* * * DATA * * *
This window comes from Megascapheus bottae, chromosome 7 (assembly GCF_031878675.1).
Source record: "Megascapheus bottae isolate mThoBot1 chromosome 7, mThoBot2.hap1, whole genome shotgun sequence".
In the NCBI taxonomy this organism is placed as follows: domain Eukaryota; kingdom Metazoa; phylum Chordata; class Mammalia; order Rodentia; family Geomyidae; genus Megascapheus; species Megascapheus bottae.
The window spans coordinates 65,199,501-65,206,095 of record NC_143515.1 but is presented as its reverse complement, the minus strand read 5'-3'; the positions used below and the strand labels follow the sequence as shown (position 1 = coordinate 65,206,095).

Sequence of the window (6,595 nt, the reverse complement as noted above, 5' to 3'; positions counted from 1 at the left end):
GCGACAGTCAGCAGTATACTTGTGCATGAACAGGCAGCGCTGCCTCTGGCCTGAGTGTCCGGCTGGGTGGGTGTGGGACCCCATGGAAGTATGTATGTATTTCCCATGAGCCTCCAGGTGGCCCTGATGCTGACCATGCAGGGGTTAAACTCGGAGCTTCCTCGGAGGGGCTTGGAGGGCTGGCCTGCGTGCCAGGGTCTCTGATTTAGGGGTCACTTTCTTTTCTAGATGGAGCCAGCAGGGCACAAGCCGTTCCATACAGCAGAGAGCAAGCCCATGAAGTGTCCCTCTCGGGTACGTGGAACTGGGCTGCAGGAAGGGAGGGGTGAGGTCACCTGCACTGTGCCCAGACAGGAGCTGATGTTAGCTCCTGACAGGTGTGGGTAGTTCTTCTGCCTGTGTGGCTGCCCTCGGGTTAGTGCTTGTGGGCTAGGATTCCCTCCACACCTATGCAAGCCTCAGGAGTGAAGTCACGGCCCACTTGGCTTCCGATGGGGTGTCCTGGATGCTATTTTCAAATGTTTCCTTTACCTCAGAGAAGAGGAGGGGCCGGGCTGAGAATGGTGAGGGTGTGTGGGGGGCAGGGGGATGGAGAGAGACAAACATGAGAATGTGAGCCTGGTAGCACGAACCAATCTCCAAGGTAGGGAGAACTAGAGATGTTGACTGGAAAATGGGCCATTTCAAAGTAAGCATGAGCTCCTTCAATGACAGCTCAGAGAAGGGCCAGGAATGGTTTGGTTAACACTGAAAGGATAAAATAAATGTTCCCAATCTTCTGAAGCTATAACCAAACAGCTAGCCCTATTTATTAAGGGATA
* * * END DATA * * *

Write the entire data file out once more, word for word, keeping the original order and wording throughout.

This window comes from Megascapheus bottae, chromosome 7 (assembly GCF_031878675.1).
Source record: "Megascapheus bottae isolate mThoBot1 chromosome 7, mThoBot2.hap1, whole genome shotgun sequence".
In the NCBI taxonomy this organism is placed as follows: domain Eukaryota; kingdom Metazoa; phylum Chordata; class Mammalia; order Rodentia; family Geomyidae; genus Megascapheus; species Megascapheus bottae.
The window spans coordinates 65,199,501-65,206,095 of record NC_143515.1 but is presented as its reverse complement, the minus strand read 5'-3'; the positions used below and the strand labels follow the sequence as shown (position 1 = coordinate 65,206,095).

Sequence of the window (6,595 nt, the reverse complement as noted above, 5' to 3'; positions counted from 1 at the left end):
GCGACAGTCAGCAGTATACTTGTGCATGAACAGGCAGCGCTGCCTCTGGCCTGAGTGTCCGGCTGGGTGGGTGTGGGACCCCATGGAAGTATGTATGTATTTCCCATGAGCCTCCAGGTGGCCCTGATGCTGACCATGCAGGGGTTAAACTCGGAGCTTCCTCGGAGGGGCTTGGAGGGCTGGCCTGCGTGCCAGGGTCTCTGATTTAGGGGTCACTTTCTTTTCTAGATGGAGCCAGCAGGGCACAAGCCGTTCCATACAGCAGAGAGCAAGCCCATGAAGTGTCCCTCTCGGGTACGTGGAACTGGGCTGCAGGAAGGGAGGGGTGAGGTCACCTGCACTGTGCCCAGACAGGAGCTGATGTTAGCTCCTGACAGGTGTGGGTAGTTCTTCTGCCTGTGTGGCTGCCCTCGGGTTAGTGCTTGTGGGCTAGGATTCCCTCCACACCTATGCAAGCCTCAGGAGTGAAGTCACGGCCCACTTGGCTTCCGATGGGGTGTCCTGGATGCTATTTTCAAATGTTTCCTTTACCTCAGAGAAGAGGAGGGGCCGGGCTGAGAATGGTGAGGGTGTGTGGGGGGCAGGGGGATGGAGAGAGACAAACATGAGAATGTGAGCCTGGTAGCACGAACCAATCTCCAAGGTAGGGAGAACTAGAGATGTTGACTGGAAAATGGGCCATTTCAAAGTAAGCATGAGCTCCTTCAATGACAGCTCAGAGAAGGGCCAGGAATGGTTTGGTTAACACTGAAAGGATAAAATAAATGTTCCCAATCTTCTGAAGCTATAACCAAACAGCTAGCCCTATTTATTAAGGGATA